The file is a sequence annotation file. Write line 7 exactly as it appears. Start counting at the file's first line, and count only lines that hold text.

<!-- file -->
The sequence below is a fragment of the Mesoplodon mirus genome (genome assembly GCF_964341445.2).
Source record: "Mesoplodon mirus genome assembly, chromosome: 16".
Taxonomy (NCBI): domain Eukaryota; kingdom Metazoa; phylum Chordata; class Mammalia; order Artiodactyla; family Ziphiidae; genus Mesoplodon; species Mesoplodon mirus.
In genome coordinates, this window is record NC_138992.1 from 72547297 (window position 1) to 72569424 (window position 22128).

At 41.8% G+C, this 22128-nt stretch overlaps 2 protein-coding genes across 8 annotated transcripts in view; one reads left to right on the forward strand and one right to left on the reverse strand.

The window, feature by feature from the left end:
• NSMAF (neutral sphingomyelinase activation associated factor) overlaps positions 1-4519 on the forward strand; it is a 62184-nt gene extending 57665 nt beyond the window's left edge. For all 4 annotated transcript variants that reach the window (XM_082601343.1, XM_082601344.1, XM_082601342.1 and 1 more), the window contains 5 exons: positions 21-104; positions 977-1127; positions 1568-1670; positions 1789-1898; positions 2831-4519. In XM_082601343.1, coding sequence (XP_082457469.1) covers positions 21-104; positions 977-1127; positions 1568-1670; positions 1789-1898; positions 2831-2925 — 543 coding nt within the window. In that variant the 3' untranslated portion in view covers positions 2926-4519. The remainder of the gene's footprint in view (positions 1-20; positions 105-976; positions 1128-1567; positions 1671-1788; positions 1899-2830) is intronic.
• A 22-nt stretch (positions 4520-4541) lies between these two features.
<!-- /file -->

• NSMAF (neutral sphingomyelinase activation associated factor) overlaps positions 1-4519 on the forward strand; it is a 62184-nt gene extending 57665 nt beyond the window's left edge. For all 4 annotated transcript variants that reach the window (XM_082601343.1, XM_082601344.1, XM_082601342.1 and 1 more), the window contains 5 exons: positions 21-104; positions 977-1127; positions 1568-1670; positions 1789-1898; positions 2831-4519. In XM_082601343.1, coding sequence (XP_082457469.1) covers positions 21-104; positions 977-1127; positions 1568-1670; positions 1789-1898; positions 2831-2925 — 543 coding nt within the window. In that variant the 3' untranslated portion in view covers positions 2926-4519. The remainder of the gene's footprint in view (positions 1-20; positions 105-976; positions 1128-1567; positions 1671-1788; positions 1899-2830) is intronic.